around 20 Euros. This product is perfect for daily use on salad, bread, mozzarella,
    tomatoes, and sauces. It should always be used as a finisher.

    Aceto Balsamico di Modena
    These are industrial vinegars produced quickly, usually in metal vats with wood chips for flavor. These commercial balsamic vinegars are usually a mix of must, red wine vinegar,
    sulfites, and some-times sugar or coloring agents. If you want to buy them, I suggest you
    always look for the ones with only must and vinegar. Useful for salads and sauces.

    Imitations of Aceto Balsamico
    These vinegars cannot have the name Modena on the label, but their presentation is sometimes so similar to high-quality versions that it is often difficult to notice the difference. The only way to tell is to look at the ingredients. Aceto Balsamico Tradizionale and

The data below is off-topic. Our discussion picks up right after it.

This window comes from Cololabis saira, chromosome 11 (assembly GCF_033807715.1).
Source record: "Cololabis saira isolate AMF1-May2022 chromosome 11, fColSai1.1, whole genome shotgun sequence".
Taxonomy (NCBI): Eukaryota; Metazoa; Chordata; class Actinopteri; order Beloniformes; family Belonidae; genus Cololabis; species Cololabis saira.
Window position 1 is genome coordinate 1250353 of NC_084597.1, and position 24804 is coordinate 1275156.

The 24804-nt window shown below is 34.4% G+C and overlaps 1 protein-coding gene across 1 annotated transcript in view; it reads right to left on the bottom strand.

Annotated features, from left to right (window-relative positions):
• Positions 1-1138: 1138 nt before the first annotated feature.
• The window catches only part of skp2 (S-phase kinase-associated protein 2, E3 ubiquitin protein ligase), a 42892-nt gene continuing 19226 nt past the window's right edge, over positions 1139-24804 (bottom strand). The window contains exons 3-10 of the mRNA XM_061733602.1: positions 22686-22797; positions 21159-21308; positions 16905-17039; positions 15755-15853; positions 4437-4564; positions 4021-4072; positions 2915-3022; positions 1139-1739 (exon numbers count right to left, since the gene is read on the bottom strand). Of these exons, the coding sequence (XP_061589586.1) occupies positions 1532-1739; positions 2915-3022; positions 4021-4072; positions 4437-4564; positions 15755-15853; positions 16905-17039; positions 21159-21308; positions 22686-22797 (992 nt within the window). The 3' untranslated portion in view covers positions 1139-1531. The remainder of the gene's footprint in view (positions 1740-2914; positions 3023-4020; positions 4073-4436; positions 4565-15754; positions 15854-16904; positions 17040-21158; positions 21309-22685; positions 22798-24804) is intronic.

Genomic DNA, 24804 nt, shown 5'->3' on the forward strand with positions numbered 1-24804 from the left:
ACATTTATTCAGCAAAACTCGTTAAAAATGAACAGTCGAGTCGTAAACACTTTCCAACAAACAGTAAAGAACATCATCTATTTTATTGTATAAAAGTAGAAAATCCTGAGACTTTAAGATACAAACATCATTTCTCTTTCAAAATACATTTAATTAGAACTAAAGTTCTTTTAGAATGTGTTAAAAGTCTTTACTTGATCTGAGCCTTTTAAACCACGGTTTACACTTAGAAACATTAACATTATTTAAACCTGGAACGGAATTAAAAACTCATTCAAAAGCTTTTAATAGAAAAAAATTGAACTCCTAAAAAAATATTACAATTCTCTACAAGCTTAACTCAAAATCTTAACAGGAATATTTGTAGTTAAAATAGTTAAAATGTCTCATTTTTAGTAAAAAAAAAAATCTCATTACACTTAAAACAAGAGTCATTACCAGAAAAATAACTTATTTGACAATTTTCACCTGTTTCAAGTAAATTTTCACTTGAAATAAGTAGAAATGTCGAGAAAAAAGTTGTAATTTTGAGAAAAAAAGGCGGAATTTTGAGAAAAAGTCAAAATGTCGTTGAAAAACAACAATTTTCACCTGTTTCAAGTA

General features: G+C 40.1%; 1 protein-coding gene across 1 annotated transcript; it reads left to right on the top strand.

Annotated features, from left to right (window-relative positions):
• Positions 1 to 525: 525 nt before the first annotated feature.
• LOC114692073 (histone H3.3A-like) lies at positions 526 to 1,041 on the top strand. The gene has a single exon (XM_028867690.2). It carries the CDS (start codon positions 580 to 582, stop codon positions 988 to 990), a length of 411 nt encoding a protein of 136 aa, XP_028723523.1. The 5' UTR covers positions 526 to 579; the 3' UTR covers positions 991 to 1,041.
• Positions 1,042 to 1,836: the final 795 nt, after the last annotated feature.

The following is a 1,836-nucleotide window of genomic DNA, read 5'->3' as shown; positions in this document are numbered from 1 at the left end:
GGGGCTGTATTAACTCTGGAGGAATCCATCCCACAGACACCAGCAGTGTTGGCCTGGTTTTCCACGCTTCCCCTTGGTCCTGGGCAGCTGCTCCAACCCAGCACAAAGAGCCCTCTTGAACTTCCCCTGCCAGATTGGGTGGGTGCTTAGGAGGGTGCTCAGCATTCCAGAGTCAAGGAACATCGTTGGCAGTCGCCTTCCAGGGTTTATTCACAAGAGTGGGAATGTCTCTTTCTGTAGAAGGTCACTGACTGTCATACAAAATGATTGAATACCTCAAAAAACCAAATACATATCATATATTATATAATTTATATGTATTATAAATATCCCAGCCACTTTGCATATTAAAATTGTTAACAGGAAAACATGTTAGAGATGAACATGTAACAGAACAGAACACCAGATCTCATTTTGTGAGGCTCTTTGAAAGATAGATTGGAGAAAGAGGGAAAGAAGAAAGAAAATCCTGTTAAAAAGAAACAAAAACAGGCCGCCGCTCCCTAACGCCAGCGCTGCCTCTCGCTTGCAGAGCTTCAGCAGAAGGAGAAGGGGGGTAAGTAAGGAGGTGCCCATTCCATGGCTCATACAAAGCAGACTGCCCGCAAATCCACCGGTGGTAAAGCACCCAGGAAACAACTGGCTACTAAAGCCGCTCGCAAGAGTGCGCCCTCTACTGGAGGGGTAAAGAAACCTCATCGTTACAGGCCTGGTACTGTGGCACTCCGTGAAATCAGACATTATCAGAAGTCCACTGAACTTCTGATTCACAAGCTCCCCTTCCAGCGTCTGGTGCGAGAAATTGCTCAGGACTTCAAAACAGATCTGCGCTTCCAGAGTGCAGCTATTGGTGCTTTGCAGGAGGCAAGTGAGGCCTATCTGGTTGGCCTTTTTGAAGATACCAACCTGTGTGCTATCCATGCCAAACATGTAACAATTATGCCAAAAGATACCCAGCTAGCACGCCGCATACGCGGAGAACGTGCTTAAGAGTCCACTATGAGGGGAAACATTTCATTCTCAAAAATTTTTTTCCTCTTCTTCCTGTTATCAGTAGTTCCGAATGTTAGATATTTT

Condimento contain only grape must, while the industrial ones have must and vinegar. The
    imitations, however, also contain vinegar, sugar, coloring agents, and other preservative.

  • Honey 101

    Since ancient times, honey has served different purposes. It has been used as a sweetener, condiment and preservative. Honey has also been added to fish, beans, focaccia, fruit jam and syrups.

    As a preservative, it has been used with apples, quinces and pears. The upper echelons of